Service animals are often thought of as assistants to people in wheelchairs or who have significant visual impairments. Even if you do not fit into either of these categories, but have a disability, there may be several advantages to having a registered service animal.
Help In Emergency Situations
If you have a disability that potentially impacts your ability to move or communicate, having a specially trained service animal may give you an extra layer of protection in an emergency. One concern you may have is that you may need to call for help but are unable to reach a phone or communicate. A service animal can be life-saving because some are trained to call for help.
This is usually accomplished by having a medical alert device or other method of communication that is push-button activated. The animal is taught to push the button when their handler is unresponsive or gives a verbal command. Service animals can be especially helpful for seniors with gait or balance problems. Falling in the bathtub or elsewhere inside the home is a significant problem. If you do not have friends or family who regularly check on your well-being, it is possible to fall and remain on the floor or bathtub for days.
Live Life With Fewer Limitations
Service animals are helpful for a range of physical and mental/emotional disabilities and can provide you with more freedom. For example, some animals are specially trained to detect seizures or unusual spikes in blood glucose. This allows their handlers to take precautions if they can be forewarned a seizure is about to occur or take medication if their blood glucose is dangerously low or high. Having this extra precaution often allows people with these types of limitations to successfully live alone or go to the store without their medical issue running their life.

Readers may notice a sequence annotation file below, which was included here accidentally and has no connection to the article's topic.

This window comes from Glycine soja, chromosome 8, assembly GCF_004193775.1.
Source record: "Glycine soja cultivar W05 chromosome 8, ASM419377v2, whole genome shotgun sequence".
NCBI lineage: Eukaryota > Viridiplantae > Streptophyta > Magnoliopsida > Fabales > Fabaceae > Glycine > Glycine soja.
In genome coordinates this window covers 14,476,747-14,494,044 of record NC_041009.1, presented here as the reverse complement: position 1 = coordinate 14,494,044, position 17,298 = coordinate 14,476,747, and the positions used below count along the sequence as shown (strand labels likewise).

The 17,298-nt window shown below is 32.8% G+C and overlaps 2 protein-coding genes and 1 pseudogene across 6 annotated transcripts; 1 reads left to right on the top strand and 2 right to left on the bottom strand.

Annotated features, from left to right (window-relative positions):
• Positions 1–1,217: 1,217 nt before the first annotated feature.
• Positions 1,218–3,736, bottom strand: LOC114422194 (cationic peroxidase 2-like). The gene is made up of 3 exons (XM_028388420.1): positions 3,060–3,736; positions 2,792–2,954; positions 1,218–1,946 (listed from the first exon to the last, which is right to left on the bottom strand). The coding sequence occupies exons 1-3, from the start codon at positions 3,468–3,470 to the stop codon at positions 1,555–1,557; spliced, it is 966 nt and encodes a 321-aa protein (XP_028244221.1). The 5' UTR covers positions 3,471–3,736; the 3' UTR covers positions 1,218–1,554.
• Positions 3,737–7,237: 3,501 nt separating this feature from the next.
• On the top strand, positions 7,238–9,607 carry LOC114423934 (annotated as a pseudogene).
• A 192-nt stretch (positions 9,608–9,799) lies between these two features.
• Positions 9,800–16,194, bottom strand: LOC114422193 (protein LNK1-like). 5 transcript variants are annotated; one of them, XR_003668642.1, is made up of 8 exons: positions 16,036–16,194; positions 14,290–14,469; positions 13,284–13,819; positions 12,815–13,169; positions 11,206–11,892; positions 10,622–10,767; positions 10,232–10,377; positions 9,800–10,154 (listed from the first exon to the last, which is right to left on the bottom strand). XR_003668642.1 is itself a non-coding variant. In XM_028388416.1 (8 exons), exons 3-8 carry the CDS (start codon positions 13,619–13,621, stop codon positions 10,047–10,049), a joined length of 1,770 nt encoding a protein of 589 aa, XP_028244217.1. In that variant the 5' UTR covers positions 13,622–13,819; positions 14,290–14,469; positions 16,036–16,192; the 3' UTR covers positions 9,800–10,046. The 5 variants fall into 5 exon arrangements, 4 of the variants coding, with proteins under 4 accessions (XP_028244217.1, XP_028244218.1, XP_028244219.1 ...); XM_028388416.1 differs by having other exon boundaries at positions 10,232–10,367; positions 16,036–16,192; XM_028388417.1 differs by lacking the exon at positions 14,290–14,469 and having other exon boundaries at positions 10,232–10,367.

An increasing number of mental health professionals are prescribing emotional support animals in conjunction with standard psychological treatments. Service animals can reduce the impact of many mental health conditions. Some people deal with crippling post-traumatic stress disorder (PTSD), anxiety, or depression. This may prevent them from leaving their home or they may even face problems from loud noises or obsessive thoughts while they are inside their home. Emotional support animals can provide a sense of security while at home and even allow some people with PTSD or other mental health conditions to venture from their home. Additionally, the companionship that an emotional support animal gives can reduce the loneliness and isolation that is common with depression and other mental health concerns.
Expand The Acceptability Of Pets
You may have a companion animal that acts as an emotional support animal but never considered how beneficial they are to you. If you have a disability or mental health concern and your therapist agrees that your pet is important for your well-being, you should consider registering your pet as an emotional support animal.
This type of registration expands options for taking your companion with you. For example, pets are often restricted on planes and may need to be transported in the cargo hold, like luggage. If an animal is approved as a service or emotional support animal, you may be able to bring the animal on the plane for security. Similarly, pets are typically not allowed in stores or restaurants and some landlords have a no pet policy. When your animal is registered as a type of service animal, they must be allowed in places that comply with the Americans with Disabilities Act (ADA).
Service animals can fulfill various roles in the life of someone with a disability or other limitations. If you experience a significant physical or mental/emotional concerns, you should consider having a registered service or emotional support animal to help with any limitations.